Record Size Limit Extension for Transport Layer Security (TLS)
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This is an older version of an Internet-Draft that was ultimately published as RFC 8449.
|Last updated||2017-09-05 (Latest revision 2017-08-28)|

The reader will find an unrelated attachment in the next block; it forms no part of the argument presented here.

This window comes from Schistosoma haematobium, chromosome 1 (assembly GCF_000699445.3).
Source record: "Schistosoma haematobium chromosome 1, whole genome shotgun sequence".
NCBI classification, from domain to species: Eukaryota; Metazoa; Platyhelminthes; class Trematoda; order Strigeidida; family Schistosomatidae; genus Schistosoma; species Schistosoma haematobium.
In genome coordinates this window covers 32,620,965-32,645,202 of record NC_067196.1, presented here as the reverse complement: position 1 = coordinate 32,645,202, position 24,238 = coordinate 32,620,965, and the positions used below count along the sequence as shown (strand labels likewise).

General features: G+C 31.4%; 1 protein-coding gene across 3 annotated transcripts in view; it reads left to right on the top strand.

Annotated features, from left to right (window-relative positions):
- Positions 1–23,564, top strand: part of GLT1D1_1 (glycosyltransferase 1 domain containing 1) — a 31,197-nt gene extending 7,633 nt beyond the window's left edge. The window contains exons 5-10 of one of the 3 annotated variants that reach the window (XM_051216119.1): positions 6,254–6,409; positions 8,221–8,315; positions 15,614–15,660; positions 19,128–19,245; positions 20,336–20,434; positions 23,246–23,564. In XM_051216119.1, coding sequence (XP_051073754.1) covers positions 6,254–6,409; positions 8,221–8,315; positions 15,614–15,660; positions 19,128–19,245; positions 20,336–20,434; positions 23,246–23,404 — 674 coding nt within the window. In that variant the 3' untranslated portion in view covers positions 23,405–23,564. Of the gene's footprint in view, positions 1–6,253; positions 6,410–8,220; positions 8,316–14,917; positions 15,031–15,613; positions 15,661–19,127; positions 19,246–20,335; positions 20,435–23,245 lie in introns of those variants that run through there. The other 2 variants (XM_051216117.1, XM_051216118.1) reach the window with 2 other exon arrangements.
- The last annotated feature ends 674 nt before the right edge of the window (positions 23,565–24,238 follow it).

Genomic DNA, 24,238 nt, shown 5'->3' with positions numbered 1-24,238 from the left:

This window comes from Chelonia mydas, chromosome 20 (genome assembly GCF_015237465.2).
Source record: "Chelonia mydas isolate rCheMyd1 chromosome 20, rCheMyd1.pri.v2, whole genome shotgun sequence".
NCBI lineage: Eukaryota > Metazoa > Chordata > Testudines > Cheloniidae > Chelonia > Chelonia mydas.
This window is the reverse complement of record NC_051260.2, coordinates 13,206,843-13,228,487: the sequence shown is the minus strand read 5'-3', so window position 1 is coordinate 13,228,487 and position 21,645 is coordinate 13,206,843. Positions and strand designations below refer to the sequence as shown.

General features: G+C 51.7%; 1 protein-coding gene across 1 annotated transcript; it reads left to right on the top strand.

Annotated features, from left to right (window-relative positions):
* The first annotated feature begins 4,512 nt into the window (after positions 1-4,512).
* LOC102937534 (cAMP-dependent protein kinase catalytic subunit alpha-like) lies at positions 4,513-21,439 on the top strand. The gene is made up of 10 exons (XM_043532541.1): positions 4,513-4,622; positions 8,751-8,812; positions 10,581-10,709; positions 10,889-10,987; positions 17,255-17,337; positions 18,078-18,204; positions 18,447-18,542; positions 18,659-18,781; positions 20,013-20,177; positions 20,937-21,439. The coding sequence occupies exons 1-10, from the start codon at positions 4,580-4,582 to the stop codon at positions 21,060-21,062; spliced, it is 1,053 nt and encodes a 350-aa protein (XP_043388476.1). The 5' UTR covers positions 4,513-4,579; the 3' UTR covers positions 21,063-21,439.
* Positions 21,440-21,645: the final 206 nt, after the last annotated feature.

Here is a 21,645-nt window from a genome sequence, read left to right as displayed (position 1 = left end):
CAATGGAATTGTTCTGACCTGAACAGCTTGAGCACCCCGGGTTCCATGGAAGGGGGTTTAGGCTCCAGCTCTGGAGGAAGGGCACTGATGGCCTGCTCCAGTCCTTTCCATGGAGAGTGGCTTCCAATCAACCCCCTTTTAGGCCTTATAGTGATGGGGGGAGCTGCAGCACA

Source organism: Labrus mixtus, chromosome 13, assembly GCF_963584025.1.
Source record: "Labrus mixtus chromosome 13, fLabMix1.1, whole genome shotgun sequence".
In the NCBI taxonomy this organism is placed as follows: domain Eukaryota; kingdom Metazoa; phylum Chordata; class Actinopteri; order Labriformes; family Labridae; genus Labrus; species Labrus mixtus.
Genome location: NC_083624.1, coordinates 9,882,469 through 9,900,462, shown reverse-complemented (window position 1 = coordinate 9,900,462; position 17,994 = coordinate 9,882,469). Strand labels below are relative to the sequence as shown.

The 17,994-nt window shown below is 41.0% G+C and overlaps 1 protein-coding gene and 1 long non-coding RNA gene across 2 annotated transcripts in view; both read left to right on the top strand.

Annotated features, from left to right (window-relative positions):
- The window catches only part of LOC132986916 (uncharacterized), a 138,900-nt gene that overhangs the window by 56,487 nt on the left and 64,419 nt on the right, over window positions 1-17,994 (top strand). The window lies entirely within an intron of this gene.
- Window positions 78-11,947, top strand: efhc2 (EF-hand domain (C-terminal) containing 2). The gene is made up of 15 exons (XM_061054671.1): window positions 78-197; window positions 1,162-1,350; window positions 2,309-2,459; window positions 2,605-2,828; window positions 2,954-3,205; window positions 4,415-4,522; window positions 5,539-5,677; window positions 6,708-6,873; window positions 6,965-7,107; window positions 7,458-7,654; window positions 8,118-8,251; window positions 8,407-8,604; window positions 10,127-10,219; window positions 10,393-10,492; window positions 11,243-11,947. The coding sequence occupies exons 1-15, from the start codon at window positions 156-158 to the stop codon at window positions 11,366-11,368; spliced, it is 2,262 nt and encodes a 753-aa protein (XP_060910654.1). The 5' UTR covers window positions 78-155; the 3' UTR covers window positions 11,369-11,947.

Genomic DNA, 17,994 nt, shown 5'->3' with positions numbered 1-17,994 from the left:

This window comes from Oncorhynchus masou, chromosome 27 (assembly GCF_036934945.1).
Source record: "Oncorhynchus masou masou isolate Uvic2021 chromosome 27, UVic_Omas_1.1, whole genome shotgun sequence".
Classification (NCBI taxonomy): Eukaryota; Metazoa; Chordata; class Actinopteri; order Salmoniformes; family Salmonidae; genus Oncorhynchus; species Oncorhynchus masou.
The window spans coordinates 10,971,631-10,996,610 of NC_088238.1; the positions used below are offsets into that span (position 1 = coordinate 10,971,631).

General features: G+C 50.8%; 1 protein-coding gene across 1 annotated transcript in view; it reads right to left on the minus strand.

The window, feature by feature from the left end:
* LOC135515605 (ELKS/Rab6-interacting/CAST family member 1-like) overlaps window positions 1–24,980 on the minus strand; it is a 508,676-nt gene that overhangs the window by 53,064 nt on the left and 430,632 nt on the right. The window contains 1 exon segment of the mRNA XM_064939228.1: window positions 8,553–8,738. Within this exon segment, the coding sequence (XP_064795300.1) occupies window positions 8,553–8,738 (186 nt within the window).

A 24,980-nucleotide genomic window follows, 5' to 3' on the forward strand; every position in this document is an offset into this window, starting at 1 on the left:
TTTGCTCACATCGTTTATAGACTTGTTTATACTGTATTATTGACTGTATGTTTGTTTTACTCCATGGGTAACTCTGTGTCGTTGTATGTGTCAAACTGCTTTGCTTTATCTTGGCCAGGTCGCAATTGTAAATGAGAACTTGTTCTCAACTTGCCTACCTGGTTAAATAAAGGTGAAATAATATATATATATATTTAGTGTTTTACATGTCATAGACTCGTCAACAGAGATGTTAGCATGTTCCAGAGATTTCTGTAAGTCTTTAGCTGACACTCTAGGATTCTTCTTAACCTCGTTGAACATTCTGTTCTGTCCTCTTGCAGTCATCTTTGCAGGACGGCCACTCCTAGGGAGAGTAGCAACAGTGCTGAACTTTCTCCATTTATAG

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TLS M. Thomson Internet-Draft Mozilla Updates: 6066 (if approved) August 28, 2017 Intended status: Standards Track Expires: March 1, 2018 Record Size Limit Extension for Transport Layer Security (TLS) draft-ietf-tls-record-limit-00 Abstract An extension to Transport Layer Security (TLS) is defined that allows endpoints to negotiate the maximum size of protected records that each will send the other. This replaces the maximum fragment length extension defined in RFC 6066. Status of This Memo This Internet-Draft is submitted in full conformance with the provisions of BCP 78 and BCP 79. Internet-Drafts are working documents of the Internet Engineering Task Force (IETF). Note that other groups may also distribute working documents as Internet-Drafts. The list of current Internet- Drafts is at http://datatracker.ietf.org/drafts/current/. Internet-Drafts are draft documents valid for a maximum of six months and may be updated, replaced, or obsoleted by other documents at any time. It is inappropriate to use Internet-Drafts as reference material or to cite them other than as "work in progress." This Internet-Draft will expire on March 1, 2018. Copyright Notice Copyright (c) 2017 IETF Trust and the persons identified as the document authors. All rights reserved. This document is subject to BCP 78 and the IETF Trust's Legal Provisions Relating to IETF Documents (http://trustee.ietf.org/license-info) in effect on the date of publication of this document. Please review these documents carefully, as they describe your rights and restrictions with respect to this document. Code Components extracted from this document must include Simplified BSD License text as described in Section 4.e of Thomson Expires March 1, 2018 [Page 1] Internet-Draft TLS Record Limit August 2017 the Trust Legal Provisions and are provided without warranty as described in the Simplified BSD License. Table of Contents 1. Introduction . . . . . . . . . . . . . . . . . . . . . . . . 2 2. Conventions and Definitions . . . . . . . . . . . . . . . . . 2 3. Limitations of the "max_fragment_length" Extension . . . . . 3 4. The "record_size_limit" Extension . . . . . . . . . . . . . . 4 5. Deprecating "max_fragment_length" . . . . . . . . . . . . . . 5 6. Security Considerations . . . . . . . . . . . . . . . . . . . 5 7. IANA Considerations . . . . . . . . . . . . . . . . . . . . . 5 8. References . . . . . . . . . . . . . . . . . . . . . . . . . 5 8.1. Normative References . . . . . . . . . . . . . . . . . . 5 8.2. Informative References . . . . . . . . . . . . . . . . . 6 Author's Address . . . . . . . . . . . . . . . . . . . . . . . . 6 1. Introduction Implementing Transport Layer Security (TLS) [I-D.ietf-tls-tls13] for constrained devices can be challenging. However, recent improvements to the design and implementation of cryptographic algorithms have made TLS accessible to some highly limited devices (see for example [RFC7925]). Receiving large protected records can be particularly difficult for a device with limited operating memory. TLS versions 1.2 and earlier [RFC5246] permit senders to generate records 16384 octets in size, plus any expansion from compression and protection up to 2048 octets (though typically this expansion is only 16 octets). TLS 1.3 reduces the allowance for expansion to 256 octets. Allocating up to 18K of memory for ciphertext is beyond the capacity of some implementations. The "max_fragment_length" extension [RFC6066] was designed to enable constrained clients to negotiate a lower record size. However, "max_fragment_length" suffers from several design problems (see Section 3). This document defines a "record_size_limit" extension (Section 4). This extension replaces "max_fragment_length" [RFC6066], which this document deprecates. This extension is valid in all versions of TLS. 2. Conventions and Definitions The words "MUST", "MUST NOT", "SHOULD", and "MAY" are used in this document. It's not shouting; when they are capitalized, they have the special meaning defined in [RFC2119]. Thomson Expires March 1, 2018 [Page 2] Internet-Draft TLS Record Limit August 2017 3. Limitations of the "max_fragment_length" Extension The "max_fragment_length" extension has several limitations that make it unsuitable for use. A client that has no constraints preventing it from accepting a large record cannot use "max_fragment_length" without risking a reduction in the size of records. The maximum value that the extension permits is 2^12, much smaller than the maximum record size of 2^14 that the protocol permits. For large data transfers, small record sizes can materially affect performance [TARREAU]. Consequently, clients that are capable of receiving large records could be unwilling to risk reducing performance by offering the extension, especially if the extension is rarely needed. This would not be an issue if a codepoint were available or could be added for fragments of 2^14 octets. However, RFC 6066 requires that servers abort the handshake with an "illegal_parameter" alert if they receive the extension with a value they don't understand. This makes it impossible to add new values to the extension without risking connection attempts failing. A server that negotiates "max_fragment_length" is required to echo the value selected by the client. The server cannot request a lower limit than the one the client offered. This is a significant problem if a server is more constrained than the clients it serves. The "max_fragment_length" extension is also ill-suited to cases where the capabilities of client and server are asymmetric. Constraints on record size are often receiver constraints. In particular, an Authentication Encryption with Additional Data (AEAD) ciphers (see [RFC5116]) API requires that an entire record be present to decrypt and authenticate it. Some implementations choose not to implement an AEAD interface in this way to avoid this problem, but that exposes them to risks that an AEAD is intended to protect against. In comparison, an implementation might be able to send data incrementally. Encryption does not have the same atomicity requirement. Some ciphers can be encrypted and sent progressively. Thus, an endpoint might be willing to send more than its receive limit. If these disincentives are sufficient to discourage clients from deploying the "max_fragment_length" extension, then constrained servers are unable to limit record sizes. Thomson Expires March 1, 2018 [Page 3] Internet-Draft TLS Record Limit August 2017 4. The "record_size_limit" Extension The ExtensionData of the "record_size_limit" extension is RecordSizeLimit: uint16 RecordSizeLimit; The value of RecordSizeLimit is the maximum size of record that the endpoint is willing to receive. When the "record_size_limit" extension is negotiated, an endpoint MUST NOT generate a protected record with plaintext that is larger than the RecordSizeLimit value it receives from its peer. Unprotected messages - handshake messages in particular - are not subject to this limit. This value is the size of the plaintext of a protected record. The value includes the content type and padding added in TLS 1.3 (that is, the complete length of TLSInnerPlaintext). Padding added as part of encryption, such as that added by a block cipher, is not included in this count. An endpoint that supports all record sizes can include any limit up to the protocol-defined limit for maximum record size. For TLS 1.3 and earlier, that limit is 2^14 octets. Higher values are currently reserved for future versions of the protocol that may allow larger records; an endpoint MUST NOT send a value higher than the protocol- defined maximum record size unless explicitly allowed by such a future version or extension. Even if a larger record size limit is provided by a peer, an endpoint MUST NOT send records larger than the protocol-defined limit, unless explicitly allowed by a future TLS version or extension. The size limit expressed in the "record_size_limit" extension doesn't account for expansion due to compression or record protection. It is expected that a constrained device will disable compression and know - and account for - the maximum expansion possible due to record protection based on the cipher suites it offers or selects. Note that up to 256 octets of padding and padding length can be added to block ciphers. The record size limit only applies to records sent toward the endpoint that advertises the limit. An endpoint MAY send records that are larger than the limit it advertises as its own limit. Clients SHOULD advertise the "record_size_limit" extension, even if they have no need to limit the size of records. This allows servers to apply a limit at their discretion. If this extension is not Thomson Expires March 1, 2018 [Page 4] Internet-Draft TLS Record Limit August 2017 negotiated, endpoints can send records of any size permitted by the protocol or other negotiated extensions. Endpoints MUST NOT send a "record_size_limit" extension with a value smaller than 64. An endpoint MUST treat receipt of a smaller value as a fatal error and generate an "illegal_parameter" alert. In TLS 1.3, the server sends the "record_size_limit" extension in the EncryptedExtensions message. 5. Deprecating "max_fragment_length" The "record_size_limit" extension replaces the "max_fragment_length" extension [RFC6066]. A server that supports the "record_size_limit" extension MUST ignore and "max_fragment_length" that appears in a ClientHello if both extensions appear. A client MUST treat receipt of both "max_fragment_length" and "record_size_limit" as a fatal error, and SHOULD generate an "illegal_parameter" alert. Clients that depend on having a small record size MAY continue to advertise the "max_fragment_length". 6. Security Considerations Very small record sizes might generate additional work for senders and receivers, limiting throughput and increasing exposure to denial of service. 7. IANA Considerations This document registers the "record_size_limit" extension in the TLS "ExtensionType Values" registry established in [RFC5246]. The "record_size_limit" extension has been assigned a code point of TBD; it is recommended and marked as "Encrypted" in TLS 1.3. 8. References 8.1. Normative References [I-D.ietf-tls-tls13] Rescorla, E., "The Transport Layer Security (TLS) Protocol Version 1.3", draft-ietf-tls-tls13-21 (work in progress), July 2017. [RFC2119] Bradner, S., "Key words for use in RFCs to Indicate Requirement Levels", BCP 14, RFC 2119, DOI 10.17487/RFC2119, March 1997, <https://www.rfc- editor.org/info/rfc2119>. Thomson Expires March 1, 2018 [Page 5] Internet-Draft TLS Record Limit August 2017 [RFC5246] Dierks, T. and E. Rescorla, "The Transport Layer Security (TLS) Protocol Version 1.2", RFC 5246, DOI 10.17487/RFC5246, August 2008, <https://www.rfc- editor.org/info/rfc5246>. [RFC6066] Eastlake 3rd, D., "Transport Layer Security (TLS) Extensions: Extension Definitions", RFC 6066, DOI 10.17487/RFC6066, January 2011, <https://www.rfc- editor.org/info/rfc6066>. 8.2. Informative References [RFC5116] McGrew, D., "An Interface and Algorithms for Authenticated Encryption", RFC 5116, DOI 10.17487/RFC5116, January 2008, <https://www.rfc-editor.org/info/rfc5116>. [RFC7925] Tschofenig, H., Ed. and T. Fossati, "Transport Layer Security (TLS) / Datagram Transport Layer Security (DTLS) Profiles for the Internet of Things", RFC 7925, DOI 10.17487/RFC7925, July 2016, <https://www.rfc- editor.org/info/rfc7925>. [TARREAU] Tarreau, W., "Re: Stuck in a train -- reading HTTP/2 draft.", n.d., <https://lists.w3.org/Archives/Public/ietf- http-wg/2014AprJun/1591.html>. Author's Address Martin Thomson Mozilla Email: email@example.com Thomson Expires March 1, 2018 [Page 6]